How To Get An Audience And Make Money With Short Films In The Age Of Streaming
The streaming golden age isn’t ending anytime soon. Despite brands like Netflix and Hulu streaming media for over a decade now, things are just getting started – and that’s great news for independent filmmakers. The global streaming market is now estimated to be worth $42.6 billion, with that number only expected to grow year-to-year.
If you’re an independent short filmmaker, how can you get a piece of this pie? Each year you see the stories of short films that break through the crowd–the Oscar winners, festival darlings and viral hits. Maybe you even know a filmmaker who had one of their shorts hit it big. In most cases, these filmmakers made deals with traditional short distributors who then prepped them for Oscar runs or sent them out to worldwide markets.
The traditional route sounds glamorous (and yes, upfront money from a short film is always exciting) but the truth is that most films won’t end up even making the Oscars longlist. This is where the darkside of getting a distribution deal kicks in. Your short films end up playing in places you’ll never know about, including on planes. Sure, people saw it, but will they ever know who the director was? Will that short film ever be associated with you and your brand as a filmmaker, or will they just remember the company who bought the distribution rights from you?
So, if streaming is hotter than ever and lets you share your brand with the world, there should only be one question left: how can I get my film seen and still make money back? It’s not an easy question to answer, especially as things keep changing and technology creates ever-evolving new possibilities. But let’s explore the options you have at your fingertips right now.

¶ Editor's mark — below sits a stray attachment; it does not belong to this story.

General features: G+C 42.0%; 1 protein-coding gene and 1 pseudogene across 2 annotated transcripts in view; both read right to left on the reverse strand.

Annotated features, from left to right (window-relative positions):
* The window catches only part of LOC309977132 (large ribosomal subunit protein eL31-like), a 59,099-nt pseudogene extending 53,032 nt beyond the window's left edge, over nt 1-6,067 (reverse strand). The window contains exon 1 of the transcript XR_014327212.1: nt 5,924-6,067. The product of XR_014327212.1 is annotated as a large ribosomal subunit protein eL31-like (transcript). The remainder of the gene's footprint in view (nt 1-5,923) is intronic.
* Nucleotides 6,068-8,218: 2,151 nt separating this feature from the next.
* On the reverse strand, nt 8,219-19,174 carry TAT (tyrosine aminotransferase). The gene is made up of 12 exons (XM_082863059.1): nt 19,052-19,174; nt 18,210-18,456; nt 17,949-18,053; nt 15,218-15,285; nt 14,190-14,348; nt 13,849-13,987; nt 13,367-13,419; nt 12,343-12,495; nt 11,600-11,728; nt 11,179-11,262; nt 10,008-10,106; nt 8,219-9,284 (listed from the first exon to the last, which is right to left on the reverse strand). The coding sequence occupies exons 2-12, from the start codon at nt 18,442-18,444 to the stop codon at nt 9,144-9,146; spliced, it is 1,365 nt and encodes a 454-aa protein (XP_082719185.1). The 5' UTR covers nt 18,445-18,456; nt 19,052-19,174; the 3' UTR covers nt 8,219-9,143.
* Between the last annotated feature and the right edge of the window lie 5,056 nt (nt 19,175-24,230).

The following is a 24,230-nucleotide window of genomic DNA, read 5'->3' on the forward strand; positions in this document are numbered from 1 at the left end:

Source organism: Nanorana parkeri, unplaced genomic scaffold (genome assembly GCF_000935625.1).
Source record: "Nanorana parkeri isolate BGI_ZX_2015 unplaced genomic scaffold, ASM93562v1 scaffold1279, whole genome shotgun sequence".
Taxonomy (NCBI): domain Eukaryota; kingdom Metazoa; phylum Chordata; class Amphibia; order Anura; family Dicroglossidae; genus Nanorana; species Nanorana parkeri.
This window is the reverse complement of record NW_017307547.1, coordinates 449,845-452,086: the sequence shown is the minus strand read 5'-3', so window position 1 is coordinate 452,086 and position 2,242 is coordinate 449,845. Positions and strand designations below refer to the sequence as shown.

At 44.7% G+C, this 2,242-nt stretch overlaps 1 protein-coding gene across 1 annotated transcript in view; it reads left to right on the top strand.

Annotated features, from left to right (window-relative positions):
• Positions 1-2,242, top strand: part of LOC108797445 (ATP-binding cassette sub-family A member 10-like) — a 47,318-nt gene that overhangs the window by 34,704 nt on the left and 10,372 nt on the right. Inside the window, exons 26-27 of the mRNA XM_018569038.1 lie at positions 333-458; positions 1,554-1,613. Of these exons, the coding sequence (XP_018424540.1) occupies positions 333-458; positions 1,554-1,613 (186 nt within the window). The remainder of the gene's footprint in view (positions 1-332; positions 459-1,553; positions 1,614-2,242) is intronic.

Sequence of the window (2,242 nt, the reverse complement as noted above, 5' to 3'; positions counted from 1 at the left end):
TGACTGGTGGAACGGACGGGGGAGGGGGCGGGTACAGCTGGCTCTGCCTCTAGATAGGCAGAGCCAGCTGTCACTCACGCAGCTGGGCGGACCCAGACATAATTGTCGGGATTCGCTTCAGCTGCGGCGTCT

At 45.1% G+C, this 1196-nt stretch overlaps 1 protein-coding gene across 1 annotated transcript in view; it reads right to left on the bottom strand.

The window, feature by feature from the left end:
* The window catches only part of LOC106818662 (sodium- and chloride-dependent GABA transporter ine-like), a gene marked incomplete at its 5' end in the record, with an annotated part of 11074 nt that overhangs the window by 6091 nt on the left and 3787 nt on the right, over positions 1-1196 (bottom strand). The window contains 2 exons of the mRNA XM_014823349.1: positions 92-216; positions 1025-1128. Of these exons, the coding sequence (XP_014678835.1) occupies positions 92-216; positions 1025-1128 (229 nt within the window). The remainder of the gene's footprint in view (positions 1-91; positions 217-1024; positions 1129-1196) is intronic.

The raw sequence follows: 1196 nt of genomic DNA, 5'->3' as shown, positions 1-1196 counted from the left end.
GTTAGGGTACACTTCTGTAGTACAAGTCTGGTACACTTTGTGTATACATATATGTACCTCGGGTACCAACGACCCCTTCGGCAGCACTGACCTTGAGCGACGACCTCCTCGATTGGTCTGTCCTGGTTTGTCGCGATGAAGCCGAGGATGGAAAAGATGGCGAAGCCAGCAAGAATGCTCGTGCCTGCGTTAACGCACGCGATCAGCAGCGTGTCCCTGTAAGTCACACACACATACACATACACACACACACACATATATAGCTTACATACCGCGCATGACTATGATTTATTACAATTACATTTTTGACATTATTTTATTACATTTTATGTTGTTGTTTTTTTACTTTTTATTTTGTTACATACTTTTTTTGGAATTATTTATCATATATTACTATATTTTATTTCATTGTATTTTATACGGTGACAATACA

First Of All, What Are You Up Against?
Sure, there’s a loooot of short films being made around the world. But there’s also more opportunity than ever before. There are distribution platforms for just about every kind of film and television show at this point. But most of these companies are already overflowing with content. If you want your short to feature on one of these services, you’ll likely end up on a very long waiting list.
Want to know the truth? Mainstream streaming brands have become the new gatekeepers. Even though the percentage of people with 3 or more streaming subscriptions has increased big time in just a few years, these streamers are already more than saturated with original content. Production and acquisition of new projects will slow as the mainstream services go at it for established library content (like popular shows Friends and The Office).
As an independent short filmmaker, you should avoid these types of distributors entirely. But there is another problem – these distributors own a big piece of the total market. That leaves less space for thousands of more independent filmmakers trying to break through the noise.
But don’t worry. There are still definitely some great options. The most important takeaway from this is that trying to take a short film straight to Netflix, Hulu, Prime or Disney+ is a losing game. Instead, let’s see what’s left for independent short filmmakers.
The Truth About YouTube And Vimeo
Almost every short filmmaker you know ends up at one of two places – YouTube or Vimeo. These are not bad places to go, especially as OTT (over-the-top services) technology lets people watch YouTube and Vimeo films from just about any device imaginable. But too often people just throw a video up and hope it goes viral. The truth, of course, is that it almost certainly won’t. Even worse, you won’t make any money from it.
Instead, you need to have a plan. If you are seriously considering posting your short film to YouTube or Vimeo for free, here is what you have to realize – you will probably make no money at all from it. While the right YouTube channel can make money from ad generation, that takes a lot of strong, consistent views. One hit short film alone isn’t likely to do this.